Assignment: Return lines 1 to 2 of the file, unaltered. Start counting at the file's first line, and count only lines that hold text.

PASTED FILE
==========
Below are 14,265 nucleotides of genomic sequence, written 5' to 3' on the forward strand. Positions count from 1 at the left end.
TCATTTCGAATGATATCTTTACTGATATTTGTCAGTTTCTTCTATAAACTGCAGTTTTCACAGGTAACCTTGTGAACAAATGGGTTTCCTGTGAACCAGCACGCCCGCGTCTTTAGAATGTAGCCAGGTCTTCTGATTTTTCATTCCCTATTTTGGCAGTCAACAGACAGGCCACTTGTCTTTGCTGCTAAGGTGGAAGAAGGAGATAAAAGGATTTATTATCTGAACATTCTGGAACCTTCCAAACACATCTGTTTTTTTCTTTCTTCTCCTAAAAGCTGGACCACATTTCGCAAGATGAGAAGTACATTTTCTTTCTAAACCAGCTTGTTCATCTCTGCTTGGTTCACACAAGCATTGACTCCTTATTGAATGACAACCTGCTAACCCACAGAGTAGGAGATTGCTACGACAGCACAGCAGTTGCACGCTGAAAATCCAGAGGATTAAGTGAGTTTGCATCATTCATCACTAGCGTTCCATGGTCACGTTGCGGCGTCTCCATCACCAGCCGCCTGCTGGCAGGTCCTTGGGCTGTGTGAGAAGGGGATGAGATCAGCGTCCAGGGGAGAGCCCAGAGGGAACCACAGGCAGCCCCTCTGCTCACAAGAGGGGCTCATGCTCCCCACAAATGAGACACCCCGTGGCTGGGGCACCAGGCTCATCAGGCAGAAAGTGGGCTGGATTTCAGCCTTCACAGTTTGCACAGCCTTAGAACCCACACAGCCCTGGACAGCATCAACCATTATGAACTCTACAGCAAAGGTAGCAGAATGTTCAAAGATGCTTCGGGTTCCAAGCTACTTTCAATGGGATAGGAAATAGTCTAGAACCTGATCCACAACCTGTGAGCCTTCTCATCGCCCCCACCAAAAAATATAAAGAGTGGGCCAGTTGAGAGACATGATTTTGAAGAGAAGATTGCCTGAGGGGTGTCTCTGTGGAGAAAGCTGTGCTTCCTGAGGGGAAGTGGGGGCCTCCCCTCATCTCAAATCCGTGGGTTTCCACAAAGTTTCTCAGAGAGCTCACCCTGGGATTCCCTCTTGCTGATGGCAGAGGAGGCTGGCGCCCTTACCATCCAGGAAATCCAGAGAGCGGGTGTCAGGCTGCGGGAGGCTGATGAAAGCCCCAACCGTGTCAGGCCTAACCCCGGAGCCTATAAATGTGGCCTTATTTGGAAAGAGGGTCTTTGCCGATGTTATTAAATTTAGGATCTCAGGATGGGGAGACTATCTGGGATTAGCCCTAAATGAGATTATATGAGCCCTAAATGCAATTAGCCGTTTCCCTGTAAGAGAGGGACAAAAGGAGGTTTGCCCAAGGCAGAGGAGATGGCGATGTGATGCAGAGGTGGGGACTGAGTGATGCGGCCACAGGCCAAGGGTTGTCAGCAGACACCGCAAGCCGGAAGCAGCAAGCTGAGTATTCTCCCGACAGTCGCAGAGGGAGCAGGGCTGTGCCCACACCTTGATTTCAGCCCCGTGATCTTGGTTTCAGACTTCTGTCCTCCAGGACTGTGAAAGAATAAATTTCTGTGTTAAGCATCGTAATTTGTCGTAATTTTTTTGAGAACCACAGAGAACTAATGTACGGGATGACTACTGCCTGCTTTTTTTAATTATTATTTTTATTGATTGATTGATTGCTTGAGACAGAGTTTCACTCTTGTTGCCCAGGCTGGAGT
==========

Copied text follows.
Below are 14,265 nucleotides of genomic sequence, written 5' to 3' on the forward strand. Positions count from 1 at the left end.
TCATTTCGAATGATATCTTTACTGATATTTGTCAGTTTCTTCTATAAACTGCAGTTTTCACAGGTAACCTTGTGAACAAATGGGTTTCCTGTGAACCAGCACGCCCGCGTCTTTAGAATGTAGCCAGGTCTTCTGATTTTTCATTCCCTATTTTGGCAGTCAACAGACAGGCCACTTGTCTTTGCTGCTAAGGTGGAAGAAGGAGATAAAAGGATTTATTATCTGAACATTCTGGAACCTTCCAAACACATCTGTTTTTTTCTTTCTTCTCCTAAAAGCTGGACCACATTTCGCAAGATGAGAAGTACATTTTCTTTCTAAACCAGCTTGTTCATCTCTGCTTGGTTCACACAAGCATTGACTCCTTATTGAATGACAACCTGCTAACCCACAGAGTAGGAGATTGCTACGACAGCACAGCAGTTGCACGCTGAAAATCCAGAGGATTAAGTGAGTTTGCATCATTCATCACTAGCGTTCCATGGTCACGTTGCGGCGTCTCCATCACCAGCCGCCTGCTGGCAGGTCCTTGGGCTGTGTGAGAAGGGGATGAGATCAGCGTCCAGGGGAGAGCCCAGAGGGAACCACAGGCAGCCCCTCTGCTCACAAGAGGGGCTCATGCTCCCCACAAATGAGACACCCCGTGGCTGGGGCACCAGGCTCATCAGGCAGAAAGTGGGCTGGATTTCAGCCTTCACAGTTTGCACAGCCTTAGAACCCACACAGCCCTGGACAGCATCAACCATTATGAACTCTACAGCAAAGGTAGCAGAATGTTCAAAGATGCTTCGGGTTCCAAGCTACTTTCAATGGGATAGGAAATAGTCTAGAACCTGATCCACAACCTGTGAGCCTTCTCATCGCCCCCACCAAAAAATATAAAGAGTGGGCCAGTTGAGAGACATGATTTTGAAGAGAAGATTGCCTGAGGGGTGTCTCTGTGGAGAAAGCTGTGCTTCCTGAGGGGAAGTGGGGGCCTCCCCTCATCTCAAATCCGTGGGTTTCCACAAAGTTTCTCAGAGAGCTCACCCTGGGATTCCCTCTTGCTGATGGCAGAGGAGGCTGGCGCCCTTACCATCCAGGAAATCCAGAGAGCGGGTGTCAGGCTGCGGGAGGCTGATGAAAGCCCCAACCGTGTCAGGCCTAACCCCGGAGCCTATAAATGTGGCCTTATTTGGAAAGAGGGTCTTTGCCGATGTTATTAAATTTAGGATCTCAGGATGGGGAGACTATCTGGGATTAGCCCTAAATGAGATTATATGAGCCCTAAATGCAATTAGCCGTTTCCCTGTAAGAGAGGGACAAAAGGAGGTTTGCCCAAGGCAGAGGAGATGGCGATGTGATGCAGAGGTGGGGACTGAGTGATGCGGCCACAGGCCAAGGGTTGTCAGCAGACACCGCAAGCCGGAAGCAGCAAGCTGAGTATTCTCCCGACAGTCGCAGAGGGAGCAGGGCTGTGCCCACACCTTGATTTCAGCCCCGTGATCTTGGTTTCAGACTTCTGTCCTCCAGGACTGTGAAAGAATAAATTTCTGTGTTAAGCATCGTAATTTGTCGTAATTTTTTTGAGAACCACAGAGAACTAATGTACGGGATGACTACTGCCTGCTTTTTTTAATTATTATTTTTATTGATTGATTGATTGCTTGAGACAGAGTTTCACTCTTGTTGCCCAGGCTGGAGT